It’s been one of my principles since I started being an independent developer. Much of my work is maintaining old codebases, and there are many horror stories that I could recount.
The temptation is there to do a quick-and-dirty modification, a quick patch, but one should resist the temptation.
Customers generally do not understand the concept of refactoring and I have to this date never been able to persuade any customer of parting with cash for refactoring. Arguments about less work down the line just fall on deaf ears.
So the refactoring is included in my normal style of coding – on-the-fly refactoring, if you will. I generally find that it’s well worth refactoring badly written code as you are trying to read it.Renaming variables is my first step at reading the code, then creating subfunctions that have a clear purpose in separate functions. If the code is complex I’ll generally do the step of converting it to object-oriented code. It might seem like a waste of time or even overzealousness, but on the long run it’s well worth it, also for your client, for his maintenance costs are going to go down.
So, whenever I am within a function that I need to update or correct, I make sure that I leave the code in a state that won’t make me cringe. This usually means renaming variables (naming them for what the content is, not the container – i.e. docPurchaseOrder instead of doc), adding error trapping, and deleting stuff.
I love deleting stuff. The fewer design elements, the fewer functions there are, the better, if you ask me.
In the past, if you were a Notes developer without access to third-party tools, coding was very much an accretive process. Need a lookup view? Create a new one. Need a slightly different function? copy-paste. Since we had no visibility about dependencies, it was really dangerous to remove things – so the convention was just to add things.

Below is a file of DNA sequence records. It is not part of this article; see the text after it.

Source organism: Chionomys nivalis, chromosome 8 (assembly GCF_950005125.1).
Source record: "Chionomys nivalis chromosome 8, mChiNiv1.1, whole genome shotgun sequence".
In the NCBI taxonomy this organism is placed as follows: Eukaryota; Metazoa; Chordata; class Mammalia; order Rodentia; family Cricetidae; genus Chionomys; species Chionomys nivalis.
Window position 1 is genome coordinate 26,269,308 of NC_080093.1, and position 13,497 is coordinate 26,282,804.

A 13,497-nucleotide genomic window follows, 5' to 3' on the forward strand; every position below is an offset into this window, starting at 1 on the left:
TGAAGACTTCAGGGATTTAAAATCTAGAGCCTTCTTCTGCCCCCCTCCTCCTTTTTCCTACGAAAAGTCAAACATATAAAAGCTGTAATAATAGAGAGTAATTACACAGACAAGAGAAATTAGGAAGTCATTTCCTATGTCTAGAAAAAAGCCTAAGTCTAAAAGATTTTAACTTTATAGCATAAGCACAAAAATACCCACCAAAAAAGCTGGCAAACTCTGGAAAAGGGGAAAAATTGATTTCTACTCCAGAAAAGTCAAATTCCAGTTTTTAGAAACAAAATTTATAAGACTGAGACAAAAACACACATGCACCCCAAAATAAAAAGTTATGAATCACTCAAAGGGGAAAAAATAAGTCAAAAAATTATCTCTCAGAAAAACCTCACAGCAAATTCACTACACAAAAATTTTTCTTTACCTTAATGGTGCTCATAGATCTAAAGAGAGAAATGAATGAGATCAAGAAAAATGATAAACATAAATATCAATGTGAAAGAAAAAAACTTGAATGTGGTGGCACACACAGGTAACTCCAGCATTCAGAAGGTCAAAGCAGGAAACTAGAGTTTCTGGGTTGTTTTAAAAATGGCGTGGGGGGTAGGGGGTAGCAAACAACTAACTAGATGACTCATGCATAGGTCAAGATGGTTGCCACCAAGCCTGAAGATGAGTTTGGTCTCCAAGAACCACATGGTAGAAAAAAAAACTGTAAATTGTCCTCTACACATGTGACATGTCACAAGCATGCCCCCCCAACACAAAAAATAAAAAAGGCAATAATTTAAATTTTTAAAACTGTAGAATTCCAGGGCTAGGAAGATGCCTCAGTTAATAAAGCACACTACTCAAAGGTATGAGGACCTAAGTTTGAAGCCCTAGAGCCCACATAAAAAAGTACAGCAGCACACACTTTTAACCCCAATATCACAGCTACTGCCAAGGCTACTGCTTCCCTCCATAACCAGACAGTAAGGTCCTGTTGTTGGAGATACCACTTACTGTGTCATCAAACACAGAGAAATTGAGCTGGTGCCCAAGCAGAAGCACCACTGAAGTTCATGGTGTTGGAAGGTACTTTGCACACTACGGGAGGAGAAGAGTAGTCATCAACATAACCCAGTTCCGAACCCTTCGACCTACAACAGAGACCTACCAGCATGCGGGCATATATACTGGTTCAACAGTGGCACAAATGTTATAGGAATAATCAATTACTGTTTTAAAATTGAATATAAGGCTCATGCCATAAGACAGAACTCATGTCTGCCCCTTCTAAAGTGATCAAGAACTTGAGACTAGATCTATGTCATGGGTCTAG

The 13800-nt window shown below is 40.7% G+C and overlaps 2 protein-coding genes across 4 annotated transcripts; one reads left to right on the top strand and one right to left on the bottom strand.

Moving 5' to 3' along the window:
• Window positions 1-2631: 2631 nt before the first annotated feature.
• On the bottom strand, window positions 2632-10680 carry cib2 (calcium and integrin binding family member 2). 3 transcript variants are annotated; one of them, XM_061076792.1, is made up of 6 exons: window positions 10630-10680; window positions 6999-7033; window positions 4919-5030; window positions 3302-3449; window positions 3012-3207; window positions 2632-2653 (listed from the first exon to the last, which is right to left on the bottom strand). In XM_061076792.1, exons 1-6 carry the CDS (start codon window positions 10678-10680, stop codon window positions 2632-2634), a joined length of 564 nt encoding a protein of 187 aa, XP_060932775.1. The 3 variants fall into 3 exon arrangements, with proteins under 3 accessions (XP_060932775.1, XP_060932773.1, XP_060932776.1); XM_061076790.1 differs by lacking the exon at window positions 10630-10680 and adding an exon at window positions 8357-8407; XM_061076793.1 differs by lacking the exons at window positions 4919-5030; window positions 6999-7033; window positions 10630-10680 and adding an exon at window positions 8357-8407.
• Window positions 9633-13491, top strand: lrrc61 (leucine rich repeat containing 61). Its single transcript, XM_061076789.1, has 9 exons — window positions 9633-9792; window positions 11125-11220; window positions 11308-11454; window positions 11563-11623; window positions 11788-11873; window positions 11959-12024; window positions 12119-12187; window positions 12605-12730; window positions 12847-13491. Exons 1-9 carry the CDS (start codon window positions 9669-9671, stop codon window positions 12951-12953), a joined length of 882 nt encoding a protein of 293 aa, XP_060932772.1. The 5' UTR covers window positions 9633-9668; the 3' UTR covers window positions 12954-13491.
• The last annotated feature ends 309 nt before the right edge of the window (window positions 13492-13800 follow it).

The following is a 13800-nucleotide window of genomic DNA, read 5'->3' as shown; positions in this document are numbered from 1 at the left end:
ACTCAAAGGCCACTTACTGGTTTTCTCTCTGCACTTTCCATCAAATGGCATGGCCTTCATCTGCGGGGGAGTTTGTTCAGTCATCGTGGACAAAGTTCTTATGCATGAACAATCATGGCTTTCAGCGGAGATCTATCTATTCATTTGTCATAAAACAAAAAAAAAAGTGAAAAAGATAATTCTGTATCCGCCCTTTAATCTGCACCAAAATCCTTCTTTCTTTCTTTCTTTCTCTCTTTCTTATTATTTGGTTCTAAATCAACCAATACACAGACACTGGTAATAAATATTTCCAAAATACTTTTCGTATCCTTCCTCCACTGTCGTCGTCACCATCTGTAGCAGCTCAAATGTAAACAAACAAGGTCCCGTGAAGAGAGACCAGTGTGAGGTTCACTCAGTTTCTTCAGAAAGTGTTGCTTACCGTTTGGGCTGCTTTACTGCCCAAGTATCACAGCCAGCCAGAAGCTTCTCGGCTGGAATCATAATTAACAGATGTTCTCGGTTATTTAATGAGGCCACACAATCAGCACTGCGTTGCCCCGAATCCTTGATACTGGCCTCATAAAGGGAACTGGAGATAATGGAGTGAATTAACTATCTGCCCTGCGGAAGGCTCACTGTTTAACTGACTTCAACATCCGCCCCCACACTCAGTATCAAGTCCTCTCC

Over the years this results in a terrible mess.
Thankfully there are some tools one still can use. One of my favourites is Teamstudio’s lscalls, a small exe that lists out functions that are no longer called by any other function. This is a really powerful and safe way to identify functions ready for deletion.
Teamstudio no longer posts it on their website (too legacy-ish, presumably) but they will send you the file if you e-mail them and ask nicely.
Just for me, here is an example of the syntax.
C:\Program Files (x86)\IBM\Notes>lscalls “C:\Program Files (x86)\IBM\Notes\Data\Development\eFSR\eFSR3_0\Efsr_(3_0)_Field_Service_Local_Dev.nsf” -o “c:\temp\lscallsoutput.csv”
You will need to place lscalls.exe in your notes program directory.
A little caveat: if a function is shared between multiple databases with inherited script libraries, you might want to make a check on all databases sharing the common code.